The dealer lawsuit accusing vehicle-shopping site TrueCar Inc. of false advertising wouldn't have happened a year ago.
A unanimous decision by the U.S. Supreme Court on March 25, 2014, opened the door for dealers representing 117 new-car franchises to file the suit last week.
That decision, in what's become known as the Lexmark case, determined that standing to bring a false advertising claim under the federal Lanham Act is not limited to direct competitors.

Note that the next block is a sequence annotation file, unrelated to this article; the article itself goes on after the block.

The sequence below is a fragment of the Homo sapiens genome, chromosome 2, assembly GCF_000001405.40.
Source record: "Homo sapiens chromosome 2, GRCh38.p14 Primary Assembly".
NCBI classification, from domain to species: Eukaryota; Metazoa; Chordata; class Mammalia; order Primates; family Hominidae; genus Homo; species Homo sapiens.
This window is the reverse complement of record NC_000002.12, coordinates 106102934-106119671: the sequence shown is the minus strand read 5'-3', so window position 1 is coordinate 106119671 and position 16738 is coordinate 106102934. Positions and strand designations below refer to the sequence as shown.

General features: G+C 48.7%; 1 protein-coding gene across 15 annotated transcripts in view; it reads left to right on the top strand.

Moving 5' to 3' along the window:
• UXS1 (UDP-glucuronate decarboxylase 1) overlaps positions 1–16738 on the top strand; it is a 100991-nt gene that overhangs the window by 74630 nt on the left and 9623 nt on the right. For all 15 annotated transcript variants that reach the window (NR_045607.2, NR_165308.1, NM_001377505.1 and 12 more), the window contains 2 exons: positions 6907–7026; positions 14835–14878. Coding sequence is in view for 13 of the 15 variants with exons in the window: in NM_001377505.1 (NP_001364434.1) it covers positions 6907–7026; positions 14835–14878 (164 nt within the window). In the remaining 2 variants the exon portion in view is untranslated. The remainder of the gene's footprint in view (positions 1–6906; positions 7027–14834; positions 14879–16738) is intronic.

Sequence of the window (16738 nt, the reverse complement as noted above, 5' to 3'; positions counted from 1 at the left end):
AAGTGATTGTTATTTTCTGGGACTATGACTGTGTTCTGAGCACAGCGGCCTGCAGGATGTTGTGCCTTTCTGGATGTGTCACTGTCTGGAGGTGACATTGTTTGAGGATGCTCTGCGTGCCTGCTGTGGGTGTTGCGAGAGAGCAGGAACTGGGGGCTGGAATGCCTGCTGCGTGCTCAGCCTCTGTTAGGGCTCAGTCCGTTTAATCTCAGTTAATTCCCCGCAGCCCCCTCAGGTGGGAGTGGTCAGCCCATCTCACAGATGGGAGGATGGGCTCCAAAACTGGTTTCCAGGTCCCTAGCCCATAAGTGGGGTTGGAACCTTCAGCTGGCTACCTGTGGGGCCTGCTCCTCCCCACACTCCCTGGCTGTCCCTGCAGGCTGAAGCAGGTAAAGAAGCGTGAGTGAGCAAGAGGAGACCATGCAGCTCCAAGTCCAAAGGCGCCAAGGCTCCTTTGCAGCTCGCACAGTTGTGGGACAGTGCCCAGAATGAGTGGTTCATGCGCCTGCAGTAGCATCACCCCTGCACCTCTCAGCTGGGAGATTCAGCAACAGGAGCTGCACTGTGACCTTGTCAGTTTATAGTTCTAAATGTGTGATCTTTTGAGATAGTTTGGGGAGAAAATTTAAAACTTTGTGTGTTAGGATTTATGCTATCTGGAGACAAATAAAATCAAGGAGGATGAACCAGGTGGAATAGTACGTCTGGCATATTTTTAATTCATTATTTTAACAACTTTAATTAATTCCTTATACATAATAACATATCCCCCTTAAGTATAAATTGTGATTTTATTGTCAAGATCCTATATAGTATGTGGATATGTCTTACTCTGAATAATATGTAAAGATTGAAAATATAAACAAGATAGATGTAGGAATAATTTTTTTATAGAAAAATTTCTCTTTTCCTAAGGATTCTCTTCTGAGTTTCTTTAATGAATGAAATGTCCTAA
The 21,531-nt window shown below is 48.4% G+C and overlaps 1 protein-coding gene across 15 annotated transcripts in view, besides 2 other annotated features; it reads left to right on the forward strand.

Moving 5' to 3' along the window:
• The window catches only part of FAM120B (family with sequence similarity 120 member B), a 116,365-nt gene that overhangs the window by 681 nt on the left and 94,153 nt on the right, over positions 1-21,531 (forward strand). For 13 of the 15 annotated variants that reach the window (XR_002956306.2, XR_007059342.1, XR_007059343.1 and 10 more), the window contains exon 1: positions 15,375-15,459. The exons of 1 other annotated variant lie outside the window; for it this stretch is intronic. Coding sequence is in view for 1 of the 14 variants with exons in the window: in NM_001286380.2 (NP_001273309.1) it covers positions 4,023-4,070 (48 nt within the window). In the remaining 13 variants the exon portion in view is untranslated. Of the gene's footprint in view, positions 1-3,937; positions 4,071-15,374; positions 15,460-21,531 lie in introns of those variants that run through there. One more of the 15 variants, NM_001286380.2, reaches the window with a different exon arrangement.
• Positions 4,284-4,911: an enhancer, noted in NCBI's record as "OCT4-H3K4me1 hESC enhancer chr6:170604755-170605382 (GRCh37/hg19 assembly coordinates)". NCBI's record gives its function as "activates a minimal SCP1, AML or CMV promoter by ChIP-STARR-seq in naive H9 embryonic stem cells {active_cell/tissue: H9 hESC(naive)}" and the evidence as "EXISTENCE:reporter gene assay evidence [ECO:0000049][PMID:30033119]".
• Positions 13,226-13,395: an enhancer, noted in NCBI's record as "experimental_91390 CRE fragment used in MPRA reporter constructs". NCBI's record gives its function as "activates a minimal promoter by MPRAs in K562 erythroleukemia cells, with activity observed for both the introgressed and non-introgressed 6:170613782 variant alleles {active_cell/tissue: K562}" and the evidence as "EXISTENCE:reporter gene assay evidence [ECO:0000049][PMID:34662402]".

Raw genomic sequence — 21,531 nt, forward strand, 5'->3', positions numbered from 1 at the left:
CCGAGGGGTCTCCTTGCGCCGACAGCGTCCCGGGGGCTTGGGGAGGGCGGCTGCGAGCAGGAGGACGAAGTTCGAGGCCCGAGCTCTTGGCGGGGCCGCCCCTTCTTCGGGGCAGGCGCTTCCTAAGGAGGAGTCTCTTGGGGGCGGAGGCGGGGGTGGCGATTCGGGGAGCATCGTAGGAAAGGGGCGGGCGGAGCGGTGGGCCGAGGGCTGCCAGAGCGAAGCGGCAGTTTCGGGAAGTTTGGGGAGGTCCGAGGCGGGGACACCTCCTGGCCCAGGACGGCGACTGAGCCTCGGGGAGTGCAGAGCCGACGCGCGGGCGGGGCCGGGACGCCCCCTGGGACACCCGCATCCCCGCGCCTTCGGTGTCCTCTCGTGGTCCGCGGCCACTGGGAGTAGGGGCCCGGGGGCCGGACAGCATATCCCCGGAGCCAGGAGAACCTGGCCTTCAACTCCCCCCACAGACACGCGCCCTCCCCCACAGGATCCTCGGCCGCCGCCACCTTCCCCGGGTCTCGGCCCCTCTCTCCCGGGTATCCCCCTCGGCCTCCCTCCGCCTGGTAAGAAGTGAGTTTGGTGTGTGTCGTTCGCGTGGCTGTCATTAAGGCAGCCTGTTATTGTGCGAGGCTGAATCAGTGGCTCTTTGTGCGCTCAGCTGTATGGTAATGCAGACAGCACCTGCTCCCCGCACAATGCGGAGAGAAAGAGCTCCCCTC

With that decision, in a dispute revolving around toner cartridges, legal experts expected a surge in Lanham Act lawsuits. The TrueCar case is now one of those. Lexmark meant car dealers, even though they don't compete directly with TrueCar, could seek relief if they suffer damage as a result of TrueCar advertising that is false, said Leonard Bellavia, the Mineola, N.Y., lawyer who filed the lawsuit.
The complaint argues that the dealers, who are not current users of TrueCar, have lost customers to TrueCar's "false 'no-haggle' claims," "bait-and-switch" advertising, "false transparency claims" and other false claims. It seeks more than $250 million.
TrueCar's response? Hogwash.